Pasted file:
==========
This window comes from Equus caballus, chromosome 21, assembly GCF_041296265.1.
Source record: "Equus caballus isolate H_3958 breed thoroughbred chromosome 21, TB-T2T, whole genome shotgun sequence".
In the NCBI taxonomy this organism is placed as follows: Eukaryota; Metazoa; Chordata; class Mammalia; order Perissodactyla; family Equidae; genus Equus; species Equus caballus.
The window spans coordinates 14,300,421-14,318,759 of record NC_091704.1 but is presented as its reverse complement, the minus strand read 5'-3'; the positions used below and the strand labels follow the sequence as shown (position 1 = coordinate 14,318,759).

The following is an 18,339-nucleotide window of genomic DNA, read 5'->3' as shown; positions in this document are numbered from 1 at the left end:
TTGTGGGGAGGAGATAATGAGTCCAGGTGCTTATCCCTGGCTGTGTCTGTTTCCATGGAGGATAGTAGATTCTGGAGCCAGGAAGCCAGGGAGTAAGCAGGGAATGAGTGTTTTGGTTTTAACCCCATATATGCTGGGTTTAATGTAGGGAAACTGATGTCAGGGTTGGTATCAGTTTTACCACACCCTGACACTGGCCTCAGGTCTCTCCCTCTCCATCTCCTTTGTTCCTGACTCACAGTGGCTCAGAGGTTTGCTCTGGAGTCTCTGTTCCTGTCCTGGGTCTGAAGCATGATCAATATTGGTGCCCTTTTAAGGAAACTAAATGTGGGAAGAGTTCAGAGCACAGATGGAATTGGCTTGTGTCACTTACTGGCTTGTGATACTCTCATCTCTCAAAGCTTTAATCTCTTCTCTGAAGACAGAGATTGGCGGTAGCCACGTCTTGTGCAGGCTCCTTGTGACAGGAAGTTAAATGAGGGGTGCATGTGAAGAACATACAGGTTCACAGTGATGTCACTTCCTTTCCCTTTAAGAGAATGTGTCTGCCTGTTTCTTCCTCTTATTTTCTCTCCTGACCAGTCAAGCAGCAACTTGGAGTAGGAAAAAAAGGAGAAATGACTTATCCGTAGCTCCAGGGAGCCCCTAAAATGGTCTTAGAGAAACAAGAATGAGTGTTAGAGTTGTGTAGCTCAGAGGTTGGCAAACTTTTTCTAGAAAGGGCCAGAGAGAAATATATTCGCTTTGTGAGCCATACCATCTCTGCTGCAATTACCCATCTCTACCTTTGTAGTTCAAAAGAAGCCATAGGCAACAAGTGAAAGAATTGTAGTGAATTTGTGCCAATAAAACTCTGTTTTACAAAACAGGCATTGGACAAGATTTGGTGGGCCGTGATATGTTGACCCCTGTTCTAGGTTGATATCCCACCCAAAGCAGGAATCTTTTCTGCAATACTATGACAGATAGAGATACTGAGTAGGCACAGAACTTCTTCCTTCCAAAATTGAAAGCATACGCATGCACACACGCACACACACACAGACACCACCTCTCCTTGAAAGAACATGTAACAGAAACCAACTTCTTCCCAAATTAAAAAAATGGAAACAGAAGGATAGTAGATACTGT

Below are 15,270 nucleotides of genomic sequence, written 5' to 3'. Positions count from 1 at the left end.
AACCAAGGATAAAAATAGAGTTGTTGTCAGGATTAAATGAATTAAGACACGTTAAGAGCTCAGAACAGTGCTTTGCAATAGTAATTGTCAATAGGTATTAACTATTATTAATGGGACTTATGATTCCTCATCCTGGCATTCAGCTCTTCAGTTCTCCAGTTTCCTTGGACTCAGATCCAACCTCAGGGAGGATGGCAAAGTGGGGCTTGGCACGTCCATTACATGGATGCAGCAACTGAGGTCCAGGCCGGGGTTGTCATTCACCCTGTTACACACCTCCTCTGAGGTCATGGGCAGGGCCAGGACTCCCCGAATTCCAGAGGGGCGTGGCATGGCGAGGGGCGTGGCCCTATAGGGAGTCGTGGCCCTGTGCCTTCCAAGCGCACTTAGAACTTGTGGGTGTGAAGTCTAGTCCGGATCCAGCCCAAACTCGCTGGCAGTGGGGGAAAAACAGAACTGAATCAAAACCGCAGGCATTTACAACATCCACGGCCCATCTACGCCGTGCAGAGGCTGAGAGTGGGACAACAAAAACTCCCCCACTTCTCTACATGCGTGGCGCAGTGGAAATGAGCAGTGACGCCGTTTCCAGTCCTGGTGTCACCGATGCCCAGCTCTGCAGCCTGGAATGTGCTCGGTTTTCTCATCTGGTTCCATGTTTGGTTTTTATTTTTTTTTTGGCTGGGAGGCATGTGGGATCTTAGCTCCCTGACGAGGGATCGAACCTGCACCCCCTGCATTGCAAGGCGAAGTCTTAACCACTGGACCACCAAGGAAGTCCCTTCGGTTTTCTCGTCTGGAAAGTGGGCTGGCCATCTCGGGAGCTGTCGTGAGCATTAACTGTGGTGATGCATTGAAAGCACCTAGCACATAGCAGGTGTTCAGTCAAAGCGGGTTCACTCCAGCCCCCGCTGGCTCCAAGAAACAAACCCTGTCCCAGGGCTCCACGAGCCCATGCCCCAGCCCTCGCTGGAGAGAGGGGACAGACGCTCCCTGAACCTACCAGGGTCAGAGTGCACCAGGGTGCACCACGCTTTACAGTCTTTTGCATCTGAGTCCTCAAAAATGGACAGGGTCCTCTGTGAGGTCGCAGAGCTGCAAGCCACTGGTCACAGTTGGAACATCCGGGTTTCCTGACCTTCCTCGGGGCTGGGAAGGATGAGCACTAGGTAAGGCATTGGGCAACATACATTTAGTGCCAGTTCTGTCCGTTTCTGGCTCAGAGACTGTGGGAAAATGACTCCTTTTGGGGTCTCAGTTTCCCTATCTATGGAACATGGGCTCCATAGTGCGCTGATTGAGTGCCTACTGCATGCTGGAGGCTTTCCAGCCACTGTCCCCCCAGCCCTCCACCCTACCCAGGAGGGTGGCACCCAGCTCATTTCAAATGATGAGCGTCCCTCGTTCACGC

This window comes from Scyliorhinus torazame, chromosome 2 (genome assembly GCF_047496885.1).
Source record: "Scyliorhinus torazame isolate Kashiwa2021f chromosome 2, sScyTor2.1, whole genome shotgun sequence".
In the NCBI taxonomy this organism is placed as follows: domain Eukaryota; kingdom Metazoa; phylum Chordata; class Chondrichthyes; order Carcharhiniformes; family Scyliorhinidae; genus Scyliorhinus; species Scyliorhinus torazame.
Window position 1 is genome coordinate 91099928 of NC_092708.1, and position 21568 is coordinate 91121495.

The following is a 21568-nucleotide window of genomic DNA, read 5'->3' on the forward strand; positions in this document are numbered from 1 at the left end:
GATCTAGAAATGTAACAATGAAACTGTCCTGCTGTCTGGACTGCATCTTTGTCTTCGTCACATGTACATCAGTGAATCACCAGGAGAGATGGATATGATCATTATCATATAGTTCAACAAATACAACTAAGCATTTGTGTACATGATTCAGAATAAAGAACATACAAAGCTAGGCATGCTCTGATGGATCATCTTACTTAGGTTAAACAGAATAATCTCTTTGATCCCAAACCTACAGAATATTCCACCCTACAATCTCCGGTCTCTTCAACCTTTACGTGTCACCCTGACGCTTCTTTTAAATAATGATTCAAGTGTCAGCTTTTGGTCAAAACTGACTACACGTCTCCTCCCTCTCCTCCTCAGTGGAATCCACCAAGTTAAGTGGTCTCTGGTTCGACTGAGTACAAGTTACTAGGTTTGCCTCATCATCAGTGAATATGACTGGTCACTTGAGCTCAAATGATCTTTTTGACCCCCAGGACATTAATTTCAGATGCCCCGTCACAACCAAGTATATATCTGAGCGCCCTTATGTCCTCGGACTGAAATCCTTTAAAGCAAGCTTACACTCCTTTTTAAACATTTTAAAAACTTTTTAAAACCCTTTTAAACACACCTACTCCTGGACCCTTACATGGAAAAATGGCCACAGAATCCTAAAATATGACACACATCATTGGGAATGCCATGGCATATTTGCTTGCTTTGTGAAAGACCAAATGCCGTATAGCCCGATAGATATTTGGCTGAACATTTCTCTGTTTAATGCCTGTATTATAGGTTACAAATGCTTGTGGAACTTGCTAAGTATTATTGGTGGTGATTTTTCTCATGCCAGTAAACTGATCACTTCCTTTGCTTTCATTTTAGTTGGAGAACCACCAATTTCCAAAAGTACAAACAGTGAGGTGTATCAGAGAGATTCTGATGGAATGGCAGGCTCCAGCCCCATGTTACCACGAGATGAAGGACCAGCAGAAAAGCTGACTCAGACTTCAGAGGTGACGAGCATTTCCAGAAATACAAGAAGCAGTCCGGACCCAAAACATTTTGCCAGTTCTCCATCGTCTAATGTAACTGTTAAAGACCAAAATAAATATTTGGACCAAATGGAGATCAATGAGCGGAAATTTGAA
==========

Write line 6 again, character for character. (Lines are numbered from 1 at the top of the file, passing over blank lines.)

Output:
TTGTGGGGAGGAGATAATGAGTCCAGGTGCTTATCCCTGGCTGTGTCTGTTTCCATGGAGGATAGTAGATTCTGGAGCCAGGAAGCCAGGGAGTAAGCAGGGAATGAGTGTTTTGGTTTTAACCCCATATATGCTGGGTTTAATGTAGGGAAACTGATGTCAGGGTTGGTATCAGTTTTACCACACCCTGACACTGGCCTCAGGTCTCTCCCTCTCCATCTCCTTTGTTCCTGACTCACAGTGGCTCAGAGGTTTGCTCTGGAGTCTCTGTTCCTGTCCTGGGTCTGAAGCATGATCAATATTGGTGCCCTTTTAAGGAAACTAAATGTGGGAAGAGTTCAGAGCACAGATGGAATTGGCTTGTGTCACTTACTGGCTTGTGATACTCTCATCTCTCAAAGCTTTAATCTCTTCTCTGAAGACAGAGATTGGCGGTAGCCACGTCTTGTGCAGGCTCCTTGTGACAGGAAGTTAAATGAGGGGTGCATGTGAAGAACATACAGGTTCACAGTGATGTCACTTCCTTTCCCTTTAAGAGAATGTGTCTGCCTGTTTCTTCCTCTTATTTTCTCTCCTGACCAGTCAAGCAGCAACTTGGAGTAGGAAAAAAAGGAGAAATGACTTATCCGTAGCTCCAGGGAGCCCCTAAAATGGTCTTAGAGAAACAAGAATGAGTGTTAGAGTTGTGTAGCTCAGAGGTTGGCAAACTTTTTCTAGAAAGGGCCAGAGAGAAATATATTCGCTTTGTGAGCCATACCATCTCTGCTGCAATTACCCATCTCTACCTTTGTAGTTCAAAAGAAGCCATAGGCAACAAGTGAAAGAATTGTAGTGAATTTGTGCCAATAAAACTCTGTTTTACAAAACAGGCATTGGACAAGATTTGGTGGGCCGTGATATGTTGACCCCTGTTCTAGGTTGATATCCCACCCAAAGCAGGAATCTTTTCTGCAATACTATGACAGATAGAGATACTGAGTAGGCACAGAACTTCTTCCTTCCAAAATTGAAAGCATACGCATGCACACACGCACACACACACAGACACCACCTCTCCTTGAAAGAACATGTAACAGAAACCAACTTCTTCCCAAATTAAAAAAATGGAAACAGAAGGATAGTAGATACTGT